Wales' Rhys Priestland kicks the winning penalty. Pic: Getty Images.

It Was A Funny Game, Claims Wayne Pivac . . . But Wales Win Leaves Aussies Plotting World Rugby Complaint

By David Williams

Wales coach Wayne Pivac said it was a “funny game” but Dave Rennie wasn’t laughing.

Pivac saw his team almost let a commanding lead slip against 14-man Australia but rallied to win 29-28 with a penalty after the hooter at the Principality Stadium on Saturday.

But fuming Wallabies coach Rennie has called for big match rugby officials to be held more accountable after being left convinced his men were robbed of a tour-ending Test triumph by “horrendous” decisions.

Rennie was left raging at insisted Australia would make their complaints clear in a report to World Rugby head of refereeing Joël Jutge.

He was particularly incensed by South African TMO Marius Jonker, who he believes played a major part in costing the Wallabies two potential victories on the tour against Scotland and now Wales.

Jonker was behind the sin-binning of Allan Alaalatoa for a swinging arm, thus ruling out Michael Hooper’s try in the Murrayfield match two weeks ago – a decision World Rugby subsequently apologised for as incorrect.

Against Wales, he also infuriated Rennie by ruling, after review, that centre Nick Tompkins wasn’t guilty of a deliberate knock-on, which allowed him to go on to score unchallenged.

“If we’re going to have a TMO, there’s no excuse for not getting the decision right, and we saw another example of that tonight,” insisted Rennie.

“Everyone’s accountable – or they should be. We’re accountable as players and coaches, and we’ve got to make sure officials are also accountable.


“Marius’s decision a couple of weeks ago decided the game, and yet he was appointed again. There isn’t any accountability around guys who are making errors that are deciding Test matches. The reason the TMO was brought in to the game was to get the right decision.

“After the Scotland game, Marius’s decision to sin-bin Alaalatoa, we were told, was the wrong decision, it wasn’t a yellow card. These are big moments, and getting an apology during the week after is not good enough.”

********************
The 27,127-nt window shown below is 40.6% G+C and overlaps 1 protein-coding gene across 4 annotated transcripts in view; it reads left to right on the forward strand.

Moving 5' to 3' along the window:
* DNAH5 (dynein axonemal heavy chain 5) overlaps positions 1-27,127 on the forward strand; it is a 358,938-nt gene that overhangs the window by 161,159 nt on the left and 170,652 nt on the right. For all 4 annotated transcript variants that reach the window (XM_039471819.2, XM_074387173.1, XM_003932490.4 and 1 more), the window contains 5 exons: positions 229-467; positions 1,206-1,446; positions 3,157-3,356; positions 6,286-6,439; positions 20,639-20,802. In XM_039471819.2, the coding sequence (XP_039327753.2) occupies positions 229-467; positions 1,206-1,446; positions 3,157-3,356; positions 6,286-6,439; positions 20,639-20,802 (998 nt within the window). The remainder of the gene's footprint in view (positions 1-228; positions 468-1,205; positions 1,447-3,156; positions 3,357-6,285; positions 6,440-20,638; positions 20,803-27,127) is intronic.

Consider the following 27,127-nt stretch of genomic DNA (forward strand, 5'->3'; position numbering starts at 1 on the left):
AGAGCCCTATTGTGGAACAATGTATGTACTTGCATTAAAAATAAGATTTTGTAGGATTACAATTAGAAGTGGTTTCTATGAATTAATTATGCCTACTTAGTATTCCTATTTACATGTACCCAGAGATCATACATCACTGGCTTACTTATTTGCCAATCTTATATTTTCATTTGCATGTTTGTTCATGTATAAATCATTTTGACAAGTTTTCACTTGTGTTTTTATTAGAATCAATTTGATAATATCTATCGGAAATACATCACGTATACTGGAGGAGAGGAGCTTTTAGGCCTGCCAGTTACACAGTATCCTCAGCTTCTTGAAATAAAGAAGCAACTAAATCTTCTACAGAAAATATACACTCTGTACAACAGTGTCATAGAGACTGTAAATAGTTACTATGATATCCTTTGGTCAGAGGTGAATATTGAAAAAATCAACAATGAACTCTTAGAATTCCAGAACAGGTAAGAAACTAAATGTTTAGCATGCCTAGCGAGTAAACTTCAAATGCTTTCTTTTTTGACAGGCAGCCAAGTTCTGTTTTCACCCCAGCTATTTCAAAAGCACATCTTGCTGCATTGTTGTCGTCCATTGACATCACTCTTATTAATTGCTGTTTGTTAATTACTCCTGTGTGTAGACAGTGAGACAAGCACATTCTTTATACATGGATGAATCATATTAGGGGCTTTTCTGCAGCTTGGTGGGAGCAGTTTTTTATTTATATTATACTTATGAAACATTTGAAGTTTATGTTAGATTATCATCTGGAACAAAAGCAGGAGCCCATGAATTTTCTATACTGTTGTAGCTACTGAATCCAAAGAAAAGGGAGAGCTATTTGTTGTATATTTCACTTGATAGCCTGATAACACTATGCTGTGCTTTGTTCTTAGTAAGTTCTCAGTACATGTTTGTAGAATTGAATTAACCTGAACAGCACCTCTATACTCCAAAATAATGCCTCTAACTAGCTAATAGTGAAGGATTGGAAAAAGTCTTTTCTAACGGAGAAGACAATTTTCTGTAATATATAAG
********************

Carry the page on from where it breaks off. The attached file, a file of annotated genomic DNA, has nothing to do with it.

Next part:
Australia had number eight Rob Valetini red carded after 14 minutes and trailed by 10 points going into the final quarter.

They then led past the 80 minute mark before Rhys Priestland snatched a victory for Wales that Pivac felt should have been much more comfortable.

“It was a funny game. Stop-start with not a lot of rugby played in the first half, or that’s how it seemed. Getting ahead 23-13, we were feeling good,” said Pivac.

“Mistakes started to creep in. It was a game I felt we should have run away with, but we made it hard for ourselves. I was happy with the guys out there salvaging the game.”

Wales have a long list of injuries and end their autumn series with two wins and two defeats.


The silver lining for Pivac with so many regulars missing has been the chance to give to other players a run to stake a claim for a place in his Six Nations squad.

“Development has been forced on us and we’ve gone a bit deeper than we’d have liked to,” he said.

“That’s why it’s so pleasing to get the win with the side that finished the game. If you’d have asked me if we’d have done that before the autumn, I’d have thought you were joking.

“But guys like Ben Carter came on and called the lineout. Christ (Tshiunza) threw himself around. Taine Basham has started four games and played well.

“There’s so many good stories here. It sounds like I’m harping on about that, but the depth chart is looking better.”

Rennie venting his frustration so uncharacteristically was a sign of how hard it has been to oversee the first tour to Europe since 1976 in which the Wallabies didn’t win a match.

He clearly felt some of the 13 penalties they gave away were unfair, even if he had no complaints about the key decision – the red card for Valetini for a reckless head-to-head challenge in the tackle on lock Adam Beard.

“There’s a lot of decisions today that I’m not going into which I felt had a massive bearing on the game,” he added.


“I’m incredibly proud of our effort, it was massive. When you’re one short, and two short, you’ve got to do that.

“So, heaps of character, because we got put under the blow torch and the boys responded really well. I feel they deserved better.”

His fellow New Zealander, Pivac, had no truck with the idea that the Wallabies had been hard done to.

“I don’t think it [the Tompkins incident] is a knock-on personally,” said Pivac, agreeing with the interpretation that the ball had gone backwards. Nor did the referee, the TMO, the touch judges or anyone in our coaching box.”

Pivac suggested “the opposition have [given away a red card] and they need to have a look at that.”

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